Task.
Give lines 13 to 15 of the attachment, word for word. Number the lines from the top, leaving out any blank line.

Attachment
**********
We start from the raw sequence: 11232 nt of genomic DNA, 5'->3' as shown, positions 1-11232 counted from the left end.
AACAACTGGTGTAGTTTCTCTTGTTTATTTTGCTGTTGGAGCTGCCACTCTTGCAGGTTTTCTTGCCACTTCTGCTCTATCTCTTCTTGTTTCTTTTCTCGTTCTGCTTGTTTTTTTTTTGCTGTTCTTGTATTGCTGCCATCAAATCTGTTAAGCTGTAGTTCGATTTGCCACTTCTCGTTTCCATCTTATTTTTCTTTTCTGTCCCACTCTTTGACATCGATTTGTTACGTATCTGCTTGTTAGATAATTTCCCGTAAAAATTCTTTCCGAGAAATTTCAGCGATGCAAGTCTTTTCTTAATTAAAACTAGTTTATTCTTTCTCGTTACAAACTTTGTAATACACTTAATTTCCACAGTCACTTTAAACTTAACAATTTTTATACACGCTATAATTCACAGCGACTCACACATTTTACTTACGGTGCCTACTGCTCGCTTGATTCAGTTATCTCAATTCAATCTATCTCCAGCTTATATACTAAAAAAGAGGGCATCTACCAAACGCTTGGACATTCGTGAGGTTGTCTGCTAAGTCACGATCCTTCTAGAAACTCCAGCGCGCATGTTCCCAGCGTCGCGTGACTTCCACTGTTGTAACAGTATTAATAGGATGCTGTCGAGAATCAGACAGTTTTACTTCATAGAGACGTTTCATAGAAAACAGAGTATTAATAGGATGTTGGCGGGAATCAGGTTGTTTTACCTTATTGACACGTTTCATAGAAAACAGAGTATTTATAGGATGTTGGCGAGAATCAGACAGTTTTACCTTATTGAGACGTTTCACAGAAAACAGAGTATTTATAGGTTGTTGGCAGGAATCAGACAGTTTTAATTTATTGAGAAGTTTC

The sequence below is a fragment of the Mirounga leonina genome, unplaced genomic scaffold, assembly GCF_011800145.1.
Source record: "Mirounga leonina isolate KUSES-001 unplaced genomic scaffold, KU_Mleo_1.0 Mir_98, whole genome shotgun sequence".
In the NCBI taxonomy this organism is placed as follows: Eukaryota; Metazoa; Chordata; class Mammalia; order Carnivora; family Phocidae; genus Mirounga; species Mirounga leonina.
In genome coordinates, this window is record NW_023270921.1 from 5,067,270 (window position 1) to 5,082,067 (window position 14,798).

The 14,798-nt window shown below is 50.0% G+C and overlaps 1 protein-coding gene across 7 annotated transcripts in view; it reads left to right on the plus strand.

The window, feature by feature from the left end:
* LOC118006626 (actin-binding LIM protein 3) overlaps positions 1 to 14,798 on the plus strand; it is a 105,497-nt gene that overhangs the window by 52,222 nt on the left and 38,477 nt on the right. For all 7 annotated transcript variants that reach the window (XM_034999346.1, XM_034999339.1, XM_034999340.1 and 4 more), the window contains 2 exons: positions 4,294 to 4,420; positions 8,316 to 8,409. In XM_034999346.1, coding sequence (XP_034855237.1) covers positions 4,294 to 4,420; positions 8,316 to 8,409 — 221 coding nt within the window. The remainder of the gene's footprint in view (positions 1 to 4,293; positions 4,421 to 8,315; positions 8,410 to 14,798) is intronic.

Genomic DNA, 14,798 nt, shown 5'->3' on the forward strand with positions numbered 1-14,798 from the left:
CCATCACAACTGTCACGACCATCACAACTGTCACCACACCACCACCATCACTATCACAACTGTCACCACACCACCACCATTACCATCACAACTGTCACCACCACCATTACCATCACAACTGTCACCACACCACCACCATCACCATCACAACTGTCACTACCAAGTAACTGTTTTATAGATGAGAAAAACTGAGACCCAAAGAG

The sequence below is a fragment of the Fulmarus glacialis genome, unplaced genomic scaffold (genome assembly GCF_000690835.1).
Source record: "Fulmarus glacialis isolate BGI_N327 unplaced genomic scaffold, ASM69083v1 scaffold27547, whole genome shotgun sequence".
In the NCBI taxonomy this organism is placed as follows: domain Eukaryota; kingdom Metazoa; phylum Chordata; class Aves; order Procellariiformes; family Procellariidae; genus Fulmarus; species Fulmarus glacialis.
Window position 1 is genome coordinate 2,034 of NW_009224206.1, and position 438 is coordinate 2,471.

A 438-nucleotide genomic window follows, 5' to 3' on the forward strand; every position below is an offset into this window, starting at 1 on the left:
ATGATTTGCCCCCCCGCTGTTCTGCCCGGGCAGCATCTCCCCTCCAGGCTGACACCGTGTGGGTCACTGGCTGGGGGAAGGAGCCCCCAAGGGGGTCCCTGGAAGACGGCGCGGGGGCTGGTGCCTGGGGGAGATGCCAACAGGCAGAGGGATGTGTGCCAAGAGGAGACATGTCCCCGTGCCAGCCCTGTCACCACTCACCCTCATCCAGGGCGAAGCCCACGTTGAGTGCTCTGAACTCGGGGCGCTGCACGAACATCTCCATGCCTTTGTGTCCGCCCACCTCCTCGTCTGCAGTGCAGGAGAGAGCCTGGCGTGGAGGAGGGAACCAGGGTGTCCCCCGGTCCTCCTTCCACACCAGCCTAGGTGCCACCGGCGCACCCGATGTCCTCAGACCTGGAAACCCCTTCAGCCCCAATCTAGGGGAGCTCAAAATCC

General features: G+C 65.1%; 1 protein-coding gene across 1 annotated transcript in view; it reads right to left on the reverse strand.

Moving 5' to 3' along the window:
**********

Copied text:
Source record: "Fulmarus glacialis isolate BGI_N327 unplaced genomic scaffold, ASM69083v1 scaffold27547, whole genome shotgun sequence".
In the NCBI taxonomy this organism is placed as follows: domain Eukaryota; kingdom Metazoa; phylum Chordata; class Aves; order Procellariiformes; family Procellariidae; genus Fulmarus; species Fulmarus glacialis.
Window position 1 is genome coordinate 2,034 of NW_009224206.1, and position 438 is coordinate 2,471.